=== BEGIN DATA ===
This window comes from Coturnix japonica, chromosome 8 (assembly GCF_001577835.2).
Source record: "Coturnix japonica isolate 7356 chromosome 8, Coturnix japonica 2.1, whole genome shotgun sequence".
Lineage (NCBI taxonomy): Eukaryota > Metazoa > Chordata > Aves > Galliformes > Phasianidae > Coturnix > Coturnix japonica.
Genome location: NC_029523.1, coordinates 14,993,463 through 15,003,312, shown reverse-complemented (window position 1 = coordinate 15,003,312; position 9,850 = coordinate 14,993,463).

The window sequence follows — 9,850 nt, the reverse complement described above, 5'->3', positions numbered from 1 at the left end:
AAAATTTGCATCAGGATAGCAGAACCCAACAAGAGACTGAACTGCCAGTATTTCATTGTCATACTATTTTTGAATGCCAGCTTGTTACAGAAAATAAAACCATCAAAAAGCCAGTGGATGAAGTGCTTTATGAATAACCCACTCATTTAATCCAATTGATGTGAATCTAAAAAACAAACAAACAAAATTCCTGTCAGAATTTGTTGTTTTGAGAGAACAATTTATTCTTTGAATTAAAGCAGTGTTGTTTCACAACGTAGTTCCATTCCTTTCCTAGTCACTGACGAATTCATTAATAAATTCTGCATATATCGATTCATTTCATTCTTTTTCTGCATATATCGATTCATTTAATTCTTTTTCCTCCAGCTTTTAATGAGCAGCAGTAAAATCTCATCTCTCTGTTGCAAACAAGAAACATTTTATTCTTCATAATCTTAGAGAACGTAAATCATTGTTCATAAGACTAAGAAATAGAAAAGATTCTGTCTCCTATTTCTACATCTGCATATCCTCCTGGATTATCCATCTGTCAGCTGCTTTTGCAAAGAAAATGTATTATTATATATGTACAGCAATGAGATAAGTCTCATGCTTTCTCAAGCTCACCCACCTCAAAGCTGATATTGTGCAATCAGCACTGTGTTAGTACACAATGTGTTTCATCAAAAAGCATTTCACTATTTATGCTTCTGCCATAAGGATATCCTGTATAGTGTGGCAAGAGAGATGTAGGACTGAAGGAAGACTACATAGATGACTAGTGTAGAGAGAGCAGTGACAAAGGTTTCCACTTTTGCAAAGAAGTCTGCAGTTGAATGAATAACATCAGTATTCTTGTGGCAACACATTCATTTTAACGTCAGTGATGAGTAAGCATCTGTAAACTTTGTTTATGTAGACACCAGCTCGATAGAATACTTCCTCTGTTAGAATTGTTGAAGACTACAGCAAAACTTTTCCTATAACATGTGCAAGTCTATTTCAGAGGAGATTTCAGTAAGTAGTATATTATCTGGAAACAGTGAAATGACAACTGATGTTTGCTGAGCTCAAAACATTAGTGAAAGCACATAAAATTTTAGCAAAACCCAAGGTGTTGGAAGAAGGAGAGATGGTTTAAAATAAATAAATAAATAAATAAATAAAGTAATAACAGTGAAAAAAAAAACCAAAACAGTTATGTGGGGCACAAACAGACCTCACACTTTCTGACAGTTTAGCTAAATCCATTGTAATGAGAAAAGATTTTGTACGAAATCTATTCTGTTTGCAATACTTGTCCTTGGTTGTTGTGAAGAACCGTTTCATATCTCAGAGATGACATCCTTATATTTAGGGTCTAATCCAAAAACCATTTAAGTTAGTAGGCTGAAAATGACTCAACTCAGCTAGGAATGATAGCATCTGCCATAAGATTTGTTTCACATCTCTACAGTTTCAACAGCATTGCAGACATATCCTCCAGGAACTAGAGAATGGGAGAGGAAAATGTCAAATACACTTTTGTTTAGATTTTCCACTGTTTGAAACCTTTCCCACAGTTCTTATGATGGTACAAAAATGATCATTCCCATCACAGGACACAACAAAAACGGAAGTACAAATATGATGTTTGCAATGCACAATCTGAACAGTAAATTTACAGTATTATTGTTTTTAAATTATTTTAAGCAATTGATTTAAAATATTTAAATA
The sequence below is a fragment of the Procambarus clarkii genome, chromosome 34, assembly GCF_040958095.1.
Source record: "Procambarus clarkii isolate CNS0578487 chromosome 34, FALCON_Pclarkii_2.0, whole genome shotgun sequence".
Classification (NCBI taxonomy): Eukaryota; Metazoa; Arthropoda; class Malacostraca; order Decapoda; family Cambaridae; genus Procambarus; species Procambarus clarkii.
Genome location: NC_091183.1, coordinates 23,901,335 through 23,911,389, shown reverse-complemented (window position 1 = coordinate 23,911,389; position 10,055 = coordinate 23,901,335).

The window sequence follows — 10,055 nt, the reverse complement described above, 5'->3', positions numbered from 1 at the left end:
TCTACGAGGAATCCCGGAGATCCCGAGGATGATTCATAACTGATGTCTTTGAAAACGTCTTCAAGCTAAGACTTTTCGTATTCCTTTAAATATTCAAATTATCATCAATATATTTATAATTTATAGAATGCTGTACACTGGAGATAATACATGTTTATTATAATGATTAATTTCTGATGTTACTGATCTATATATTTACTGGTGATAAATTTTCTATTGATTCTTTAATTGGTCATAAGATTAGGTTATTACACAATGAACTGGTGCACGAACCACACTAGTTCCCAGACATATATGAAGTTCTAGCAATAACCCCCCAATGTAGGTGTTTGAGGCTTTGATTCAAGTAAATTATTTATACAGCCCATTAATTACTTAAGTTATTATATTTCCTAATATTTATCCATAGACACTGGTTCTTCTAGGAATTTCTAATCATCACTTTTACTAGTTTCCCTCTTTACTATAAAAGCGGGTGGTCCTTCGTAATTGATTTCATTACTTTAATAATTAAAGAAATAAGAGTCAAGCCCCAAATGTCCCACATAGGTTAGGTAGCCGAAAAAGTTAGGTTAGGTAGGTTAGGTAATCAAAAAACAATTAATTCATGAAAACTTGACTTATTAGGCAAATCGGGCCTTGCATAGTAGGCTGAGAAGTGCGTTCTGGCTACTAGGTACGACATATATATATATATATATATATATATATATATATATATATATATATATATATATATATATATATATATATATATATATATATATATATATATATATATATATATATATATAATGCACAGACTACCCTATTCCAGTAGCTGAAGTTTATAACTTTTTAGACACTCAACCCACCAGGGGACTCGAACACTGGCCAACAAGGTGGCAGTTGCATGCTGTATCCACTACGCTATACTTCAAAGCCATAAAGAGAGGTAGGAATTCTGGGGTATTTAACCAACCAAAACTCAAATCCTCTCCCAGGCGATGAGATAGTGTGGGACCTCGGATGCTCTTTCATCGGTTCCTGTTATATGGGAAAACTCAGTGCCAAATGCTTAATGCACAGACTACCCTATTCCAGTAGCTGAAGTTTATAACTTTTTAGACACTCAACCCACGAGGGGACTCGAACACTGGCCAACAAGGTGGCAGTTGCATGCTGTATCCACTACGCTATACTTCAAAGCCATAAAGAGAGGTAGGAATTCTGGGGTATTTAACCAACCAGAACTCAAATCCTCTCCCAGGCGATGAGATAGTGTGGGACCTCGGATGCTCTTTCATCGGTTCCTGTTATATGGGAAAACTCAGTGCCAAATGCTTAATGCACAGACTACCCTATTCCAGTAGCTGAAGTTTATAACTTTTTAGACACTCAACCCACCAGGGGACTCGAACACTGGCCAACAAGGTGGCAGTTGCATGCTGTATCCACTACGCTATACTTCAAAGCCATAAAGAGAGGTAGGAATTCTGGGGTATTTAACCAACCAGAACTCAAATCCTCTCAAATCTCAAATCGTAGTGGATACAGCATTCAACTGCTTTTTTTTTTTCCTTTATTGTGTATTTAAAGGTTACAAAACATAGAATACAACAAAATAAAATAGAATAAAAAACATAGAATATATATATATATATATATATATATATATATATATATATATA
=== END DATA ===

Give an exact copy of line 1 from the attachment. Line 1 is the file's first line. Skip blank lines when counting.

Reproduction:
This window comes from Coturnix japonica, chromosome 8 (assembly GCF_001577835.2).